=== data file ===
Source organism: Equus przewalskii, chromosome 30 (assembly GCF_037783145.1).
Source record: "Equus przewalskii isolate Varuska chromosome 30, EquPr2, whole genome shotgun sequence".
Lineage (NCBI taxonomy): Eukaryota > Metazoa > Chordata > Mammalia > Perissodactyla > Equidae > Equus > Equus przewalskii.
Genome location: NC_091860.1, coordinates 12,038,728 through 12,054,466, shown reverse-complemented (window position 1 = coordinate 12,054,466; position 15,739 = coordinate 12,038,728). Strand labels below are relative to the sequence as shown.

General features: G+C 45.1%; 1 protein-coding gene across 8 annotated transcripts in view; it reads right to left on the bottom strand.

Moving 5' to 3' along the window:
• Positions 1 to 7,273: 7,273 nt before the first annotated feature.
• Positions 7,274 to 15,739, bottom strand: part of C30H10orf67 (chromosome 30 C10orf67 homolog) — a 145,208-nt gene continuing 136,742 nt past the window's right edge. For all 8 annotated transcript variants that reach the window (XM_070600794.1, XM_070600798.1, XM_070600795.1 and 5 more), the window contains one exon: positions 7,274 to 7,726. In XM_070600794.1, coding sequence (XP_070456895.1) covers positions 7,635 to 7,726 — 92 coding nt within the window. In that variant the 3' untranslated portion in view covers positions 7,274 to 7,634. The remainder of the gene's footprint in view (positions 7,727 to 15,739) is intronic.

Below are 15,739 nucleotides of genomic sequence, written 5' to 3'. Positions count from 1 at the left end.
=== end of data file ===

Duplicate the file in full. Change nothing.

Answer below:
Source organism: Equus przewalskii, chromosome 30 (assembly GCF_037783145.1).
Source record: "Equus przewalskii isolate Varuska chromosome 30, EquPr2, whole genome shotgun sequence".
Lineage (NCBI taxonomy): Eukaryota > Metazoa > Chordata > Mammalia > Perissodactyla > Equidae > Equus > Equus przewalskii.
Genome location: NC_091860.1, coordinates 12,038,728 through 12,054,466, shown reverse-complemented (window position 1 = coordinate 12,054,466; position 15,739 = coordinate 12,038,728). Strand labels below are relative to the sequence as shown.

General features: G+C 45.1%; 1 protein-coding gene across 8 annotated transcripts in view; it reads right to left on the bottom strand.

Moving 5' to 3' along the window:
• Positions 1 to 7,273: 7,273 nt before the first annotated feature.
• Positions 7,274 to 15,739, bottom strand: part of C30H10orf67 (chromosome 30 C10orf67 homolog) — a 145,208-nt gene continuing 136,742 nt past the window's right edge. For all 8 annotated transcript variants that reach the window (XM_070600794.1, XM_070600798.1, XM_070600795.1 and 5 more), the window contains one exon: positions 7,274 to 7,726. In XM_070600794.1, coding sequence (XP_070456895.1) covers positions 7,635 to 7,726 — 92 coding nt within the window. In that variant the 3' untranslated portion in view covers positions 7,274 to 7,634. The remainder of the gene's footprint in view (positions 7,727 to 15,739) is intronic.

Below are 15,739 nucleotides of genomic sequence, written 5' to 3'. Positions count from 1 at the left end.